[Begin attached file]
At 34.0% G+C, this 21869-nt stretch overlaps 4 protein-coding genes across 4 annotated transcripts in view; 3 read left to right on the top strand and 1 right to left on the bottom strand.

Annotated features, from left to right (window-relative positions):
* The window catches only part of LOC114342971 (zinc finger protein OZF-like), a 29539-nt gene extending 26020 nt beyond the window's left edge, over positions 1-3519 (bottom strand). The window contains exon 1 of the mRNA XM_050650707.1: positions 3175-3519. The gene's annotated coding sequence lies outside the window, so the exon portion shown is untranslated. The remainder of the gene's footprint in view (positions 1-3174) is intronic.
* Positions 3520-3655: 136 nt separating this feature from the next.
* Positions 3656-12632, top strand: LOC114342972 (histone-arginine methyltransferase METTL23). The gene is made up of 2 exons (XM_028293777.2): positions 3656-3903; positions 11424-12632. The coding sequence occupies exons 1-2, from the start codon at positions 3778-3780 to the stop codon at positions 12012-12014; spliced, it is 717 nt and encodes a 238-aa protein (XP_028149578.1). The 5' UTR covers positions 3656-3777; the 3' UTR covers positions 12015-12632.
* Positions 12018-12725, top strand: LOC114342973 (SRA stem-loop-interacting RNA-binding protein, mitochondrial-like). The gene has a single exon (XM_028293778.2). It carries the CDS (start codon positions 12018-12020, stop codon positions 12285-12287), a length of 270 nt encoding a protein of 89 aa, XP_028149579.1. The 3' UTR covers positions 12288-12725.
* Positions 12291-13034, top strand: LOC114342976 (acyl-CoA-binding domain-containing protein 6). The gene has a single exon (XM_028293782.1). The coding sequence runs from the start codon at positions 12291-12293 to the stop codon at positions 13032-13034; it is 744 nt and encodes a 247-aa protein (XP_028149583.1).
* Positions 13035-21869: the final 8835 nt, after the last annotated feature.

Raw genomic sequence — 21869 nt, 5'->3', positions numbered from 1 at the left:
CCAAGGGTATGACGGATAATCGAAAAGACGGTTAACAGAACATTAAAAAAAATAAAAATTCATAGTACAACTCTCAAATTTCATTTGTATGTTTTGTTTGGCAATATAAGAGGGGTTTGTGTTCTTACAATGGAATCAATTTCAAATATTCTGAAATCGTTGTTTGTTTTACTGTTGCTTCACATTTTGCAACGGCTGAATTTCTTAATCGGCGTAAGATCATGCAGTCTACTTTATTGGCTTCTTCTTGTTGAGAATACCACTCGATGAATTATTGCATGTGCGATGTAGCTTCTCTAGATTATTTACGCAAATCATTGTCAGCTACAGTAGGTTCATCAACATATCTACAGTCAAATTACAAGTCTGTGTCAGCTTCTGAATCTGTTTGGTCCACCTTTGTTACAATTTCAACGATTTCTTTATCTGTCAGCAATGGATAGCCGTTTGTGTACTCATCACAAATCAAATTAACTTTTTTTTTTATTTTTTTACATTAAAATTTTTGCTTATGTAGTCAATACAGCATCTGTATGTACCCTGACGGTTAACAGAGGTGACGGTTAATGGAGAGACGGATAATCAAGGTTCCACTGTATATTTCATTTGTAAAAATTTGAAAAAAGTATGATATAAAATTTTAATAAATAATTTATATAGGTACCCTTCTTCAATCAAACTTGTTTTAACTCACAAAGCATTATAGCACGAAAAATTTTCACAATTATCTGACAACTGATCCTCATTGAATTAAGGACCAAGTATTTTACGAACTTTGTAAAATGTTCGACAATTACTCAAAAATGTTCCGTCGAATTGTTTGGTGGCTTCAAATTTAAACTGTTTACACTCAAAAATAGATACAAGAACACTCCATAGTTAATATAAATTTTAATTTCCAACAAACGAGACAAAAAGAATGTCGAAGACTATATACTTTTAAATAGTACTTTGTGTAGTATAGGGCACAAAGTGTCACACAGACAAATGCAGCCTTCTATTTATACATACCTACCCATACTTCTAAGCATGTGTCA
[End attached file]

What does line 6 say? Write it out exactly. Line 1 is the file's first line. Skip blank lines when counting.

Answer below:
* Positions 12018-12725, top strand: LOC114342973 (SRA stem-loop-interacting RNA-binding protein, mitochondrial-like). The gene has a single exon (XM_028293778.2). It carries the CDS (start codon positions 12018-12020, stop codon positions 12285-12287), a length of 270 nt encoding a protein of 89 aa, XP_028149579.1. The 3' UTR covers positions 12288-12725.